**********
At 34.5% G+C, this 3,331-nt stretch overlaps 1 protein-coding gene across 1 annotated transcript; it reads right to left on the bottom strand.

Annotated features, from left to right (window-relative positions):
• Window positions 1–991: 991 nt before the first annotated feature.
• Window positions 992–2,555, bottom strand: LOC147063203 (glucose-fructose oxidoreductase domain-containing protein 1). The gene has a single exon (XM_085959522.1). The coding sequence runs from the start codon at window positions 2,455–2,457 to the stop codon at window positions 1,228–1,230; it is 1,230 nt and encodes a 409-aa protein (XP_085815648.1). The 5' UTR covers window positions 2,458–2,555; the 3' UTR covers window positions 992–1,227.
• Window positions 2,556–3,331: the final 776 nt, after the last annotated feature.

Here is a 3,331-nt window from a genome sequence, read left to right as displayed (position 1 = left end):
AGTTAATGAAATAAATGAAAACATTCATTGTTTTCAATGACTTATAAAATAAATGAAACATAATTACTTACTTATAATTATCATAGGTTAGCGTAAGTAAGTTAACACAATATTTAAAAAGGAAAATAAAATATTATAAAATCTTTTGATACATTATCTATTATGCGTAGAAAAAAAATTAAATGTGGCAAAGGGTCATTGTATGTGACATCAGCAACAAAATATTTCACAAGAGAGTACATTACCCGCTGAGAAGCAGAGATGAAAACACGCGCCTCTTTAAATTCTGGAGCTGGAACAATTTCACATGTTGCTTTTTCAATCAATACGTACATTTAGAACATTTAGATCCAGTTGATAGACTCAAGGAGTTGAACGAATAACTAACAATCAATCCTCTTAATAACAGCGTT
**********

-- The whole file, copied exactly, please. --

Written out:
At 34.5% G+C, this 3,331-nt stretch overlaps 1 protein-coding gene across 1 annotated transcript; it reads right to left on the bottom strand.

Annotated features, from left to right (window-relative positions):
• Window positions 1–991: 991 nt before the first annotated feature.
• Window positions 992–2,555, bottom strand: LOC147063203 (glucose-fructose oxidoreductase domain-containing protein 1). The gene has a single exon (XM_085959522.1). The coding sequence runs from the start codon at window positions 2,455–2,457 to the stop codon at window positions 1,228–1,230; it is 1,230 nt and encodes a 409-aa protein (XP_085815648.1). The 5' UTR covers window positions 2,458–2,555; the 3' UTR covers window positions 992–1,227.
• Window positions 2,556–3,331: the final 776 nt, after the last annotated feature.

Here is a 3,331-nt window from a genome sequence, read left to right as displayed (position 1 = left end):
AGTTAATGAAATAAATGAAAACATTCATTGTTTTCAATGACTTATAAAATAAATGAAACATAATTACTTACTTATAATTATCATAGGTTAGCGTAAGTAAGTTAACACAATATTTAAAAAGGAAAATAAAATATTATAAAATCTTTTGATACATTATCTATTATGCGTAGAAAAAAAATTAAATGTGGCAAAGGGTCATTGTATGTGACATCAGCAACAAAATATTTCACAAGAGAGTACATTACCCGCTGAGAAGCAGAGATGAAAACACGCGCCTCTTTAAATTCTGGAGCTGGAACAATTTCACATGTTGCTTTTTCAATCAATACGTACATTTAGAACATTTAGATCCAGTTGATAGACTCAAGGAGTTGAACGAATAACTAACAATCAATCCTCTTAATAACAGCGTT